Concurrent Approaches to End-of-Life CareThe highlighted box below outlines a number of common elements of successful palliative care approaches found in many of the Promoting Excellence projects. One of the most important themes to emerge from the projects is the provision of concurrent care: palliative care focused on comfort and quality of life simultaneous with aggressive, life-extending or disease modifying treatment for patients with chronic, advanced and life-limiting illnesses. The projects not only demonstrated the feasibility of this approach and its acceptability to patients and clinicians; they also showed its potential for containing costs.
Hospice programs have been the primary drivers of improved end-of-life care in this country over the past 25 years, bringing national attention to the system’s deficiencies and the needs of patients with life-threatening conditions. Comprehensive hospice care at its best is the gold standard for end-of-life care in America and it also provided a benchmark for the Promoting Excellence projects. The Medicare Hospice Benefit has supported the growth and maturation of hospice care—which now reaches about 700,000 patients and families every year. However, during the past three decades, medical treatment and patients’ and their families’ needs have changed.
In 1982, when Congress enacted the Medicare Hospice Benefit, political considerations demanded budget neutrality. Statutory provisions were added, first to require eligible recipients to give up life-prolonging care in order to qualify for the support of hospice and second, to base eligibility on a prognosis of six months or less to live. The arbitrary six-month requirement has been shown to have no clinical basis. The either-or dilemma confronting patients has come to be known as “the terrible choice” and is regarded as the predominant barrier to hospice access currently. Because of advances in medical science, there is no longer—if there ever was—a clear distinction between living and dying. Correspondingly, distinctions between life-extending and palliative treatments have also been blurred.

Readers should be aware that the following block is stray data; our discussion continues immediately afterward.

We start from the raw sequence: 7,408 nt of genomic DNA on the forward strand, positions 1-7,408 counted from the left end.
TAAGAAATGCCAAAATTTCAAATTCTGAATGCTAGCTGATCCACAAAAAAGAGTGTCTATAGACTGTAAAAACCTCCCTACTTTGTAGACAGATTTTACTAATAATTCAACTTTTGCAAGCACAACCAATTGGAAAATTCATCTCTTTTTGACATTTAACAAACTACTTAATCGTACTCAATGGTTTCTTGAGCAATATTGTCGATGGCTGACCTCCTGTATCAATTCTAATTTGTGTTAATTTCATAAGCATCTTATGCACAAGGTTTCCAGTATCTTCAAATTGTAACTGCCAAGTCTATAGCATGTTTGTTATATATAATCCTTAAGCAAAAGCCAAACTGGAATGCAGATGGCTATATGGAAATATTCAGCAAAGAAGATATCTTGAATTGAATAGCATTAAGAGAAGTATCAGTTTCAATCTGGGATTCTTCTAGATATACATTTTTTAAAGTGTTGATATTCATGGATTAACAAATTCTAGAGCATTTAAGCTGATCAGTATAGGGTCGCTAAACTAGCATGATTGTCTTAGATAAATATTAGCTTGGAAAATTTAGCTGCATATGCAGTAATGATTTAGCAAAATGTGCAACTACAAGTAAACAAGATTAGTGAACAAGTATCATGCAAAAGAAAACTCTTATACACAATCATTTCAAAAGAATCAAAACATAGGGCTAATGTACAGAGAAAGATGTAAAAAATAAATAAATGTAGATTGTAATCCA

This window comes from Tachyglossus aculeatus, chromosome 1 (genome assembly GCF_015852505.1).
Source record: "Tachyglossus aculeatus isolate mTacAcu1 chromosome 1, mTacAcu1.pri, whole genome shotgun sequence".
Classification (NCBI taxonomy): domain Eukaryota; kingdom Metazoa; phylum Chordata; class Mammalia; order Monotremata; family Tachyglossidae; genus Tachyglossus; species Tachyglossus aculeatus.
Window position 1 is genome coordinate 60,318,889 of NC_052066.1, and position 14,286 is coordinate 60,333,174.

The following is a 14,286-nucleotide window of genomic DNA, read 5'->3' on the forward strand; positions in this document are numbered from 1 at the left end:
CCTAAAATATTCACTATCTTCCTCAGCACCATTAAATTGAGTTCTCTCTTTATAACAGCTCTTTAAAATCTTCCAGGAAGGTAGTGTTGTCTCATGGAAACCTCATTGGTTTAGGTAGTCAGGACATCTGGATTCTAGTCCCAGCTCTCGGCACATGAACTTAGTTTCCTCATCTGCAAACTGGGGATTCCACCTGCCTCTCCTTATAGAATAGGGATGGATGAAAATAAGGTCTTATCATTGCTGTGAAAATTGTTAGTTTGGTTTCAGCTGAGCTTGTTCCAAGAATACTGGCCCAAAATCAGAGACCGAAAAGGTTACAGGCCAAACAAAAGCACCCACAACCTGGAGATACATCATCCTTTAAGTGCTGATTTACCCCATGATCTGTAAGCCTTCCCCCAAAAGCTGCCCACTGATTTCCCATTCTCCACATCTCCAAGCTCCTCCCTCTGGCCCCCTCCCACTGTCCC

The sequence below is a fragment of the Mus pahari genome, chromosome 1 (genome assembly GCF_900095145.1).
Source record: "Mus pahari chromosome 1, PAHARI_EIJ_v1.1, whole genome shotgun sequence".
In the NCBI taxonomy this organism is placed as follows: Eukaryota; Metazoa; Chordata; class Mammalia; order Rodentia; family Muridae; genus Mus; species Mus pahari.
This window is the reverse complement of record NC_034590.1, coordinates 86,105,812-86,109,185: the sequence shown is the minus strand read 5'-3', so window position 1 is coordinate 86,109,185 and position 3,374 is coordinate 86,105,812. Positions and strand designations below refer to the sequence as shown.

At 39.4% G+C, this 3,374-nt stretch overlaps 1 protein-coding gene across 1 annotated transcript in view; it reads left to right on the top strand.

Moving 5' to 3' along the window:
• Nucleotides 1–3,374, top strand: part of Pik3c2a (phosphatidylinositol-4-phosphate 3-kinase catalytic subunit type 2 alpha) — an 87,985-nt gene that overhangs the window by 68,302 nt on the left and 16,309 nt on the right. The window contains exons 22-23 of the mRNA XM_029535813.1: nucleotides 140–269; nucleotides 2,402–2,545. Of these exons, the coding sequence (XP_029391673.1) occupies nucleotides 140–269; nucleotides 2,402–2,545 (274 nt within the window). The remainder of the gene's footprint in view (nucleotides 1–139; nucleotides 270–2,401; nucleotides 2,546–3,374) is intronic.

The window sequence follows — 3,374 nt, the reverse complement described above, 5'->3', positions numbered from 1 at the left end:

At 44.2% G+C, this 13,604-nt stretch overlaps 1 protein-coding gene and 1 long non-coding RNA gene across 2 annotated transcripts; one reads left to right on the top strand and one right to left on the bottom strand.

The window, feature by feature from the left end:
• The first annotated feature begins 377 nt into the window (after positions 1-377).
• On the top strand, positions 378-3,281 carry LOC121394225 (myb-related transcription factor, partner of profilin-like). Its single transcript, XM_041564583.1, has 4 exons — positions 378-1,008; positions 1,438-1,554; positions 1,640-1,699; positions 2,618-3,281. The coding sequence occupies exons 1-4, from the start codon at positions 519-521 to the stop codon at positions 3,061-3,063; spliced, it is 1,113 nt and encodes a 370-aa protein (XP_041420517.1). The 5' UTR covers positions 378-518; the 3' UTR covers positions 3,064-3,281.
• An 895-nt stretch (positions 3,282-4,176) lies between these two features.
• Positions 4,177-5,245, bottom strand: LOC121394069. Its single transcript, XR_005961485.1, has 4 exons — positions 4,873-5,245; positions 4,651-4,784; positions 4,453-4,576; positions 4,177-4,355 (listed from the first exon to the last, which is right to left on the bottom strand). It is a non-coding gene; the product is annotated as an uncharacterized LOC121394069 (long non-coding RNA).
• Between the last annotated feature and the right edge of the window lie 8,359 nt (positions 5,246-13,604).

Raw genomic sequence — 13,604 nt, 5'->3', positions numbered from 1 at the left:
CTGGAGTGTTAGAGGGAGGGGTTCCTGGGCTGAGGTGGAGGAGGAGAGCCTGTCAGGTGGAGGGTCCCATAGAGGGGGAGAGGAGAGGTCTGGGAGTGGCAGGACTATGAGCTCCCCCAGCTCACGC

As you will read in this report, new modes of delivering palliative services, in amounts and intensities that respond to patients’ and families’ actual, evolving needs, have emerged. They are innovative, designed to fit within existing systems and settings of care. They are less restrained by restrictions imposed by the Medicare Hospice Benefit, but many of them represent uncompensated care due to barriers in existing reimbursement structures and thus may not currently be financially supported in a sustainable manner.
The following program descriptions offer snapshots of a half dozen new models for delivering palliative care. They are typical of the other Promoting Excellence projects in terms of their creativity, persistence and flexibility in responding to changes in their local environments. Each operates in a different setting for a distinct patient population, and each offers a unique set of experiences and insights. As a whole, they offer great promise in revealing viable, real-world models for aligning improvements in access, quality and cost-containment. Their experience provides health policy-makers with important lessons. Together, they point toward effective strategies for addressing the current critical national challenges of caring for people who are nearing life’s end.